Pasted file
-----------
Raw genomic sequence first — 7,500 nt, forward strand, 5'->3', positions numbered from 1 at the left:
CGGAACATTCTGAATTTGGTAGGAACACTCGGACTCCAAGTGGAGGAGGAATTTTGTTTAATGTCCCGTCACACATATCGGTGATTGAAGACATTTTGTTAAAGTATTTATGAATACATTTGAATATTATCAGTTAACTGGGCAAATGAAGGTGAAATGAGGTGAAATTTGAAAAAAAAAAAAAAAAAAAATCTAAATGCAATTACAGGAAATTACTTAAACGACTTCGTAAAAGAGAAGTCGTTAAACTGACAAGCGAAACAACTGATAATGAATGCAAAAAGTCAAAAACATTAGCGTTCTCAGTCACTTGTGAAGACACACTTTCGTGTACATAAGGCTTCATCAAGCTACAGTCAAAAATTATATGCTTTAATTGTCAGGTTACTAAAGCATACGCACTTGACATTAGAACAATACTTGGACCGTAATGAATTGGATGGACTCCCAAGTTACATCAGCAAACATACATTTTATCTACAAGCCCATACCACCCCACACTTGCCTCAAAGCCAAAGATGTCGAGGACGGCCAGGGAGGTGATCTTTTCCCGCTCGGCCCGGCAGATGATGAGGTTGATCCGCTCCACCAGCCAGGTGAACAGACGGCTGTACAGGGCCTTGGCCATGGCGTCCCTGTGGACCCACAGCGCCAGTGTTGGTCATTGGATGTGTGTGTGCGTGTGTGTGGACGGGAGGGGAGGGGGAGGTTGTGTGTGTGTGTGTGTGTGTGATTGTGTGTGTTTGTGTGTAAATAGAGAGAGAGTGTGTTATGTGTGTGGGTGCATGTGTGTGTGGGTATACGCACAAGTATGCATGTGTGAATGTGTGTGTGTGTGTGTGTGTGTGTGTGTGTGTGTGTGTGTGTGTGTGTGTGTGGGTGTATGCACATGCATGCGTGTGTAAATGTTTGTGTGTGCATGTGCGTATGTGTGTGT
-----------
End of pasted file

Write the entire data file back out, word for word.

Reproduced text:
Raw genomic sequence first — 7,500 nt, forward strand, 5'->3', positions numbered from 1 at the left:
CGGAACATTCTGAATTTGGTAGGAACACTCGGACTCCAAGTGGAGGAGGAATTTTGTTTAATGTCCCGTCACACATATCGGTGATTGAAGACATTTTGTTAAAGTATTTATGAATACATTTGAATATTATCAGTTAACTGGGCAAATGAAGGTGAAATGAGGTGAAATTTGAAAAAAAAAAAAAAAAAAAATCTAAATGCAATTACAGGAAATTACTTAAACGACTTCGTAAAAGAGAAGTCGTTAAACTGACAAGCGAAACAACTGATAATGAATGCAAAAAGTCAAAAACATTAGCGTTCTCAGTCACTTGTGAAGACACACTTTCGTGTACATAAGGCTTCATCAAGCTACAGTCAAAAATTATATGCTTTAATTGTCAGGTTACTAAAGCATACGCACTTGACATTAGAACAATACTTGGACCGTAATGAATTGGATGGACTCCCAAGTTACATCAGCAAACATACATTTTATCTACAAGCCCATACCACCCCACACTTGCCTCAAAGCCAAAGATGTCGAGGACGGCCAGGGAGGTGATCTTTTCCCGCTCGGCCCGGCAGATGATGAGGTTGATCCGCTCCACCAGCCAGGTGAACAGACGGCTGTACAGGGCCTTGGCCATGGCGTCCCTGTGGACCCACAGCGCCAGTGTTGGTCATTGGATGTGTGTGTGCGTGTGTGTGGACGGGAGGGGAGGGGGAGGTTGTGTGTGTGTGTGTGTGTGTGATTGTGTGTGTTTGTGTGTAAATAGAGAGAGAGTGTGTTATGTGTGTGGGTGCATGTGTGTGTGGGTATACGCACAAGTATGCATGTGTGAATGTGTGTGTGTGTGTGTGTGTGTGTGTGTGTGTGTGTGTGTGTGTGTGTGTGTGGGTGTATGCACATGCATGCGTGTGTAAATGTTTGTGTGTGCATGTGCGTATGTGTGTGT